Right now the state is being threatened with about a 42 million dollar shortfall in the Medicaid pot of money for mental health. I think it is a political game. It is my hope that the governor will submit a supplemental budget that will carry us through. There are about 72,000 Marylanders who are in the public mental health system.
If you look at the history of mental health in the state of MD and you go back to the mid 1950’s and everything that I said about Bryce State Hospital you could have said about the state of Maryland. There was a whole set of newspaper articles called ‘Maryland’s Shame.’ (Baltimore Sun, January 9, 1949). It was demonstrating deplorable conditions in the state hospitals; patients uncared for, few professions, all the same things. Wyatt-Stickney could have been whoever was the commissioner in mental health in Maryland.”
And where does social work and standards for social work staff fit in all of this?
“I think that the history of social work is that we have been the advocates of social justice and we have done that well in many areas. But as we have gone into the 90’s and now into 2000s, I sometimes wonder if we have not passed the mantle on to a series of attorneys who can get more bang out of a civil rights class action suit than we can picketing, and marching, and pleading. Maybe at best today it is a combination.
Social workers played a major role in Wyatt-Stickney, not as advocates, but when they developed the staffing standards, social workers provided most of the services. I think social workers even signed seclusion orders because they just didn’t have enough other staff. If you do not have a lot of mental health professionals, often that creates opportunity for the ones you have. And social workers were available. Social workers were one of the four groups that Judge Johnson talked about when he set up staffing ratios…
There was an attempt to look at what patient need was. Then it was based on getting together a group of social workers to determine that. It was a committee of social workers saying, ‘This is what it takes for social work services that are needed for a patient on an acute unit. You need an opportunity to work with the family to do a psychosocial assessment.’ Then you say, ‘Who is going to provide it and then how many hours?’ The truth is I may think this [The Maryland Staffing Project] is a wonderful study, but have there ever been studies comparing a unit that was staffed with this model versus a unit that was staffed in the old model? Have we ever done that? The answer is no. I’ve never seen it done anywhere. I think Judge Johnson moved us along faster than it would have occurred on its own.
In the state of Maryland we came up with staffing standards and presented them with a lot fan fare. We thought, ‘Isn’t this wonderful!’ Then when it was first presented, the state said that they couldn’t afford to implement it. So we implemented about 80% of it. I think that was an improvement.”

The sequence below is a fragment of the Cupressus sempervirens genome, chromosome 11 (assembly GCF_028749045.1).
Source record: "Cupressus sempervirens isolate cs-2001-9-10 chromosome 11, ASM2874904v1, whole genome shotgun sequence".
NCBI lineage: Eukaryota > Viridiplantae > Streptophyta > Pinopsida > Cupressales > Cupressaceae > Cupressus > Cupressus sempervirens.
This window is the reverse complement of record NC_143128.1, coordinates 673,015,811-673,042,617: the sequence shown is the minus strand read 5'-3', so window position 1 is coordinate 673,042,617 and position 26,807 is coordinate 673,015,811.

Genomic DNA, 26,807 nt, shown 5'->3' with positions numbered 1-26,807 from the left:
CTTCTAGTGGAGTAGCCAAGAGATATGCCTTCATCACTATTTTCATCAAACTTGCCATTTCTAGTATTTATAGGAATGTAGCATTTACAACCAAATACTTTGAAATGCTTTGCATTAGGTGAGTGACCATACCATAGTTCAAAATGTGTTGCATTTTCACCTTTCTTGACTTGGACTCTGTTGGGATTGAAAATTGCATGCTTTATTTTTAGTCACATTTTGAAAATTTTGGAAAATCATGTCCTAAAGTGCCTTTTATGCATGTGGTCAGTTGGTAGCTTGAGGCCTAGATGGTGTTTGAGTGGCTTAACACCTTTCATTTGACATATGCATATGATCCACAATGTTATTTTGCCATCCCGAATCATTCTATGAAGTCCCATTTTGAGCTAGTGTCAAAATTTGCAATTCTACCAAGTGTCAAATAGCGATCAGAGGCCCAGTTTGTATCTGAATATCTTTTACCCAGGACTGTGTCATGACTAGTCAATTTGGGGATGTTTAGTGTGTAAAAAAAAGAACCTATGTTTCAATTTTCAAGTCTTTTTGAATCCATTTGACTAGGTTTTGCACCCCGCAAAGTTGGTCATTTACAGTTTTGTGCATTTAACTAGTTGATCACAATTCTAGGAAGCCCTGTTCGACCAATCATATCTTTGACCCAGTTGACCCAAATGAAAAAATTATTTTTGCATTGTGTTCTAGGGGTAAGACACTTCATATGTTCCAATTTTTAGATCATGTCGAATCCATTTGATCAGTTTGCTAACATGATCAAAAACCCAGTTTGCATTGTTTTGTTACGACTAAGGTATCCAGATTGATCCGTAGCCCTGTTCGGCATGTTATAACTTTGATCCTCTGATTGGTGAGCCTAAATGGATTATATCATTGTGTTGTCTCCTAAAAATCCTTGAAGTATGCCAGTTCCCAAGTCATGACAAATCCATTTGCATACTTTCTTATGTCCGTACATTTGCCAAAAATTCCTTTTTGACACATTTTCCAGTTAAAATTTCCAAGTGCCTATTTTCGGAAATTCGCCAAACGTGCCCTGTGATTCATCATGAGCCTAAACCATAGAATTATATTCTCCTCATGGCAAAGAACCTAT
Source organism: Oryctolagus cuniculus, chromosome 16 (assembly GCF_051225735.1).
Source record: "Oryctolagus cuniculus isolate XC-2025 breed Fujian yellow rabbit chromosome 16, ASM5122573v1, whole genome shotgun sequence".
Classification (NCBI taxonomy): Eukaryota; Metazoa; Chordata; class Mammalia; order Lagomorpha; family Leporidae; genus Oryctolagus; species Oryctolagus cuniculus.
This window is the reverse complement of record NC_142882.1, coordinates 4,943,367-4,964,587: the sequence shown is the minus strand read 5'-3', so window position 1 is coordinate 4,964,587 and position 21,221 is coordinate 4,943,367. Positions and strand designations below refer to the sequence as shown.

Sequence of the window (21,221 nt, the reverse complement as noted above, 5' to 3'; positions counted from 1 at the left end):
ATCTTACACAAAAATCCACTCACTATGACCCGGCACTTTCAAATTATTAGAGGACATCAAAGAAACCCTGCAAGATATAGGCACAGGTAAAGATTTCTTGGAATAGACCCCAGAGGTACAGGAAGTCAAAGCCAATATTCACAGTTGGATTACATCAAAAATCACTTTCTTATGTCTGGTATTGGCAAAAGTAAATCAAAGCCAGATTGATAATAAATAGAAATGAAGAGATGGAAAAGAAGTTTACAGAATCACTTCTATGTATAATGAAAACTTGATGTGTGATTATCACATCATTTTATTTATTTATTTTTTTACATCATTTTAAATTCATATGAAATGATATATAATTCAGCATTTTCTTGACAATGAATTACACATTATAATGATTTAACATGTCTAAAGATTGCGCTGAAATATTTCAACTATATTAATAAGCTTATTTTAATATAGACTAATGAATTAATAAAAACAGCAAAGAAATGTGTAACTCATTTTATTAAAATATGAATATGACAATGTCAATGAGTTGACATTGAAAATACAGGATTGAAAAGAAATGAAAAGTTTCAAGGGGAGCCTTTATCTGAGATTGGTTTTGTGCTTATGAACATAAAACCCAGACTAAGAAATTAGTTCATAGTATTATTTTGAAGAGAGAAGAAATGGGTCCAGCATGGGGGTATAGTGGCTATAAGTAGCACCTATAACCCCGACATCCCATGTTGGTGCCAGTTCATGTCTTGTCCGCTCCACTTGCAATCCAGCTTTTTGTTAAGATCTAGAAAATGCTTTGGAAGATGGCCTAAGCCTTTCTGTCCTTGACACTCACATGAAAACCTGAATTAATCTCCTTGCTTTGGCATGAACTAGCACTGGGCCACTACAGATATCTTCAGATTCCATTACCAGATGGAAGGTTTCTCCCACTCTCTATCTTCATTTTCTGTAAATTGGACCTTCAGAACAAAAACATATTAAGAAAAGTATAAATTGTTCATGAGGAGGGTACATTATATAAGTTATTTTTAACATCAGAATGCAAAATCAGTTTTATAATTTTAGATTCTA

Overall are patients in medical systems in this state better off or worse off than they were?
“Oh, they are much better off then they were. We know more than we did then. It is astounding the ignorance that we had in the state-of-the-art in what we say about the way we treated people. If you go back to the early 1920’s and talk about hydrotherapy -where we bombarded people with water – thinking that was the cure. There is still a lot we don’t know. Do we know enough about the brain? No. We are just scratching the surface. And how do we know that what we are doing now is not creating problems along the way that we will find out about later? We are just finding out about genetics. We are trying to provide more services in the community than we have; it just is not enough.”
And the future of mental health…
“There is much more to be done. How do you factor in the new medications that would decrease the need for length of stays? Would that decrease the need for certain kinds of services? Nothing should remain the same. You should really do updates on staffing standards almost yearly. Someone could say today, and I think rightly so, that the patients who are in the hospital today compared to 1985 when we collected data, are sicker. I think it is harder to get patients in hospitals today than it was even 15 years ago.
We are going to continue to struggle. We are going to continue to recognize more need than we have resources for. Hopefully, we will continue to have more advocates. I do hope that the biopsychosocial model is still the focus. We need to put our resources into all three areas, not just one. We improve all three, the biological, psychological and sociological, because all three have room to grow.”
Dr. Weinstein was interviewed by Ms. Sally Crown